New Delhi (Sputnik) — In what could prove a major achievement of the Narendra Modi-led Indian government in restoring normalcy in the country's restive northeastern region, seven militant groups of the Naga tribes have agreed to sign a peace accord with the government in next few weeks.
Sources told Sputnik that representatives of six Naga political groups and the NSCN-IM (National Socialist Council of Nagaland-Isak-Muivah faction), who have been meeting with the government's interlocutor and other officials for the past month, have agreed on most of the issues and the peace accord could be signed at 'any time'.
"The Nagaland government will be holding a broader consultation with Naga groups in Kohima this week, which could pave the way for a final settlement. We expect a single accord with all the groups any time," a government official told Sputnik.
The indications of a peace accord had started coming in since the formation of the Naga Democratic People's Party-led government in Nagaland earlier this year. A major announcement was made on April 7 by India's Minister of State for Home Affairs, Kiren Rijiju, when he said that the NSCN (IM) had already dropped the word 'sovereignty' and other "serious issues" from their charter of demands.
NSCN-IM has dropped sovereignty and some sensitive issues.— WeTheNagas (@WeTheNagas) April 7, 2018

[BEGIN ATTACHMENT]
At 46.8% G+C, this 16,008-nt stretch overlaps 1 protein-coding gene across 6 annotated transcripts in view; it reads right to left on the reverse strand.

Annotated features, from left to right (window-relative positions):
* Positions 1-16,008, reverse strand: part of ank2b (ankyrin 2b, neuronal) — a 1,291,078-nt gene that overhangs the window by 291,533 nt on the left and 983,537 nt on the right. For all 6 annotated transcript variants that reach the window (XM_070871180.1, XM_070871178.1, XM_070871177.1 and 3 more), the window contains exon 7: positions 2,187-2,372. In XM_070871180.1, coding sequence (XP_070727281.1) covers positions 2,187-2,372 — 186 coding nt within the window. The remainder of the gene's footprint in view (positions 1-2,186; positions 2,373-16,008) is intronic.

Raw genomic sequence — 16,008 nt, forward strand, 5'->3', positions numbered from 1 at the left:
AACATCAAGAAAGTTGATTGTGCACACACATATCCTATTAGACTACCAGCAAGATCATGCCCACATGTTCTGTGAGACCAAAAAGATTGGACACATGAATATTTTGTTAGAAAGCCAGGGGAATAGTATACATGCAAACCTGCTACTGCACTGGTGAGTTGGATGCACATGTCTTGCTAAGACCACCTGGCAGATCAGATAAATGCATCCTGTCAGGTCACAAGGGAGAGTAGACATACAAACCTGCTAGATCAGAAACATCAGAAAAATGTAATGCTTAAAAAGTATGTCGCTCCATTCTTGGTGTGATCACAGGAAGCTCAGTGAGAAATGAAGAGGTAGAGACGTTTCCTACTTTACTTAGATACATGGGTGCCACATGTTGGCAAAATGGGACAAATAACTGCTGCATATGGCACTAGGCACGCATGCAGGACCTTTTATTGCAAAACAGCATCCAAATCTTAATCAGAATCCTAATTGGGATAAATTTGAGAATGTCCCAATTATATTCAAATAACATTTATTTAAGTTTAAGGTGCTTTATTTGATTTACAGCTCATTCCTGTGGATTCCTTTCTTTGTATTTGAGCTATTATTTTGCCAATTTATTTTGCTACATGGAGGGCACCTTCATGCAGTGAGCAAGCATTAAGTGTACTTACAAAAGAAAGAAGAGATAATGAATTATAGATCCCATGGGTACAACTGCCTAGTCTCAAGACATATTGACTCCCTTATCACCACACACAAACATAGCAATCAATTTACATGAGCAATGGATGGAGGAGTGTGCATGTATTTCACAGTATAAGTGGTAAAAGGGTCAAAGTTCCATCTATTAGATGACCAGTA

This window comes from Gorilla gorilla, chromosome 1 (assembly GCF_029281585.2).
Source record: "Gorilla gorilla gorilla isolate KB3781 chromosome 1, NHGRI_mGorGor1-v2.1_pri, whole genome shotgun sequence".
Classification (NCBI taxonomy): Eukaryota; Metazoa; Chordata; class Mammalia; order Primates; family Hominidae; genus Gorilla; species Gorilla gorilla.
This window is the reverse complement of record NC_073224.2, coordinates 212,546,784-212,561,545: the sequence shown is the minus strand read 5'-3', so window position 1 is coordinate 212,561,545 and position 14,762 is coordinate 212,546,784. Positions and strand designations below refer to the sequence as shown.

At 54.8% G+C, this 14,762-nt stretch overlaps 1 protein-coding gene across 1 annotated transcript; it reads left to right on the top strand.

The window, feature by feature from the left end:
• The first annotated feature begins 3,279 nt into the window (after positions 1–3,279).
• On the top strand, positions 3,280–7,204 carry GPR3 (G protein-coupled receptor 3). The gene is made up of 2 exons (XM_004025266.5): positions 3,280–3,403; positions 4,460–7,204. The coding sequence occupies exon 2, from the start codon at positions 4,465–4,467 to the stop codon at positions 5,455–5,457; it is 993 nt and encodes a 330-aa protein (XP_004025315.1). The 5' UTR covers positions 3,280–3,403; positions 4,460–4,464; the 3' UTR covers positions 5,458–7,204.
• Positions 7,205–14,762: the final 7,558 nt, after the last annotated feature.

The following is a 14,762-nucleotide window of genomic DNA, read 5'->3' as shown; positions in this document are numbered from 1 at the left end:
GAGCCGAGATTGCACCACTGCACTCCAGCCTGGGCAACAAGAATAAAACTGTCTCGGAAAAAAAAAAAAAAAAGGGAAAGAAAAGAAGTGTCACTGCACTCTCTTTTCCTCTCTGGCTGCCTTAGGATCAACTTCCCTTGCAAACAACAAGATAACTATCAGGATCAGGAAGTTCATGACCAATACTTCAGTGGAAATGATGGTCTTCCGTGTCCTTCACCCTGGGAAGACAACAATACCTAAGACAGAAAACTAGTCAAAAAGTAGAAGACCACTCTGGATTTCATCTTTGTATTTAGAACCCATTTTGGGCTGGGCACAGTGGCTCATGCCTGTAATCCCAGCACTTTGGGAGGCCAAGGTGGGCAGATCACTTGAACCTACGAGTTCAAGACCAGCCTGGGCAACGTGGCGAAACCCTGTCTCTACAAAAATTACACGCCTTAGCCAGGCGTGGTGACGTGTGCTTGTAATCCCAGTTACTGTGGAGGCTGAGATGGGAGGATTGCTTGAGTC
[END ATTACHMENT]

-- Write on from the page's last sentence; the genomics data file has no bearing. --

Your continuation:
Union Minister of State for Home Kiren Rijiju on Saturday said Centre will come up with tangible solution to several decade-old Naga problem. He assured that this will not have any adverse impact on other Northeast states pic.twitter.com/zyiZbG9arV
Although negotiations between the militant groups and the Indian government had been going on for last two decade, in a move that surprised many, in 2015 the Narendra Modi government signed a framework agreement with NSCN-IM to find a solution to the Naga issue.
"Government is aware of apprehensions expressed in Assam, Arunachal Pradesh and Manipur. These are speculative in nature. Adequate care is being taken to protect the interests of all stakeholders," Kiren Rijuju, India's Minister of State for Home Affairs said earlier this year responding to a news report which said that large chunks of territories of states like Manipur, Assam and Arunachal Pradesh were to be included in the proposed Greater Nagalim under the agreement.
The Naga groups, which had started violent protests just after independence for the cause, have had ceasefire agreements with the government since 1997. However, with the National Socialist Council of Nagaland — Khaplang (NSCN-K) walking out from the dialogue process with the Indian government in 2015, the peace process got derailed. The Indian government termed NSCN-K as an extortion group which operates from Myanmar and has nothing to do with Naga issues and of started military action against the group.